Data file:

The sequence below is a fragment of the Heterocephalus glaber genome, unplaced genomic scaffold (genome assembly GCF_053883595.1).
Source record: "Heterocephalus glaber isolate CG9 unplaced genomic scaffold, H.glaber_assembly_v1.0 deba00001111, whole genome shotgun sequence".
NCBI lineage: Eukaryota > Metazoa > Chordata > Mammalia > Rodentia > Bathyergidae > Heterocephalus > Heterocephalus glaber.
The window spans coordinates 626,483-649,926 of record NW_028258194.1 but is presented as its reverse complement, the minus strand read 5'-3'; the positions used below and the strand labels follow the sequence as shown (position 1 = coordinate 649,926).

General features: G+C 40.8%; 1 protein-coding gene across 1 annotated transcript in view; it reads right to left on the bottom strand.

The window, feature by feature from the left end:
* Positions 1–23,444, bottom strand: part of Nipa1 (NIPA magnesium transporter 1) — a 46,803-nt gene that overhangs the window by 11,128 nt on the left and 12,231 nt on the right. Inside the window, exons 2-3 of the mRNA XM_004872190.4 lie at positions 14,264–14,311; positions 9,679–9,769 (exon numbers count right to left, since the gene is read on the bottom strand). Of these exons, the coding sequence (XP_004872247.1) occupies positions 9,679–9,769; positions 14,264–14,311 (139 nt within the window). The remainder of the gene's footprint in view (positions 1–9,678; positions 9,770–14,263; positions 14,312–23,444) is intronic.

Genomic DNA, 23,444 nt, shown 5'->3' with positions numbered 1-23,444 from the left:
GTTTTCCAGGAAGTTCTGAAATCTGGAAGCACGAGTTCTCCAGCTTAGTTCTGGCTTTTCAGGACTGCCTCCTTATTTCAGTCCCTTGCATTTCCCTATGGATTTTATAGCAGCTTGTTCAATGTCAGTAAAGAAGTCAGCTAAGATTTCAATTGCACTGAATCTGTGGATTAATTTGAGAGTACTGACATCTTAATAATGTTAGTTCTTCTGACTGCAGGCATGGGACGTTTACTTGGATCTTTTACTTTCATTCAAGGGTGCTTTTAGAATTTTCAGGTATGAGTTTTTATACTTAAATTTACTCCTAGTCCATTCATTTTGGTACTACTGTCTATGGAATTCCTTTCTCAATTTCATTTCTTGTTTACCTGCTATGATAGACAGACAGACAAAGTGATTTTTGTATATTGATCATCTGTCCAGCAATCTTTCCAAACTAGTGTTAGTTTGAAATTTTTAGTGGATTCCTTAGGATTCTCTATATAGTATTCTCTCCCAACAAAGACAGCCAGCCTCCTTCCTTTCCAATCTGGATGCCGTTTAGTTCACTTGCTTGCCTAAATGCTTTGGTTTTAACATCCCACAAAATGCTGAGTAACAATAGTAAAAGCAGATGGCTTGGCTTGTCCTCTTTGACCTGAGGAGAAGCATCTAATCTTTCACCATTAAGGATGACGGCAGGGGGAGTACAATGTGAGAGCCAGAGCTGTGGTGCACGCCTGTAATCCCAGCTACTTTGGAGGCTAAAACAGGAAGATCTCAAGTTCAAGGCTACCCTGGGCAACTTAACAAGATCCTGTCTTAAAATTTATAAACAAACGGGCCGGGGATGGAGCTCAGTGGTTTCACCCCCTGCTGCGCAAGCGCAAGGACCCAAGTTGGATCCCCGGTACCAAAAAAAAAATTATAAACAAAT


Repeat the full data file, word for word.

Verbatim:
The sequence below is a fragment of the Heterocephalus glaber genome, unplaced genomic scaffold (genome assembly GCF_053883595.1).
Source record: "Heterocephalus glaber isolate CG9 unplaced genomic scaffold, H.glaber_assembly_v1.0 deba00001111, whole genome shotgun sequence".
NCBI lineage: Eukaryota > Metazoa > Chordata > Mammalia > Rodentia > Bathyergidae > Heterocephalus > Heterocephalus glaber.
The window spans coordinates 626,483-649,926 of record NW_028258194.1 but is presented as its reverse complement, the minus strand read 5'-3'; the positions used below and the strand labels follow the sequence as shown (position 1 = coordinate 649,926).

General features: G+C 40.8%; 1 protein-coding gene across 1 annotated transcript in view; it reads right to left on the bottom strand.

The window, feature by feature from the left end:
* Positions 1–23,444, bottom strand: part of Nipa1 (NIPA magnesium transporter 1) — a 46,803-nt gene that overhangs the window by 11,128 nt on the left and 12,231 nt on the right. Inside the window, exons 2-3 of the mRNA XM_004872190.4 lie at positions 14,264–14,311; positions 9,679–9,769 (exon numbers count right to left, since the gene is read on the bottom strand). Of these exons, the coding sequence (XP_004872247.1) occupies positions 9,679–9,769; positions 14,264–14,311 (139 nt within the window). The remainder of the gene's footprint in view (positions 1–9,678; positions 9,770–14,263; positions 14,312–23,444) is intronic.

Genomic DNA, 23,444 nt, shown 5'->3' with positions numbered 1-23,444 from the left:
GTTTTCCAGGAAGTTCTGAAATCTGGAAGCACGAGTTCTCCAGCTTAGTTCTGGCTTTTCAGGACTGCCTCCTTATTTCAGTCCCTTGCATTTCCCTATGGATTTTATAGCAGCTTGTTCAATGTCAGTAAAGAAGTCAGCTAAGATTTCAATTGCACTGAATCTGTGGATTAATTTGAGAGTACTGACATCTTAATAATGTTAGTTCTTCTGACTGCAGGCATGGGACGTTTACTTGGATCTTTTACTTTCATTCAAGGGTGCTTTTAGAATTTTCAGGTATGAGTTTTTATACTTAAATTTACTCCTAGTCCATTCATTTTGGTACTACTGTCTATGGAATTCCTTTCTCAATTTCATTTCTTGTTTACCTGCTATGATAGACAGACAGACAAAGTGATTTTTGTATATTGATCATCTGTCCAGCAATCTTTCCAAACTAGTGTTAGTTTGAAATTTTTAGTGGATTCCTTAGGATTCTCTATATAGTATTCTCTCCCAACAAAGACAGCCAGCCTCCTTCCTTTCCAATCTGGATGCCGTTTAGTTCACTTGCTTGCCTAAATGCTTTGGTTTTAACATCCCACAAAATGCTGAGTAACAATAGTAAAAGCAGATGGCTTGGCTTGTCCTCTTTGACCTGAGGAGAAGCATCTAATCTTTCACCATTAAGGATGACGGCAGGGGGAGTACAATGTGAGAGCCAGAGCTGTGGTGCACGCCTGTAATCCCAGCTACTTTGGAGGCTAAAACAGGAAGATCTCAAGTTCAAGGCTACCCTGGGCAACTTAACAAGATCCTGTCTTAAAATTTATAAACAAACGGGCCGGGGATGGAGCTCAGTGGTTTCACCCCCTGCTGCGCAAGCGCAAGGACCCAAGTTGGATCCCCGGTACCAAAAAAAAAATTATAAACAAAT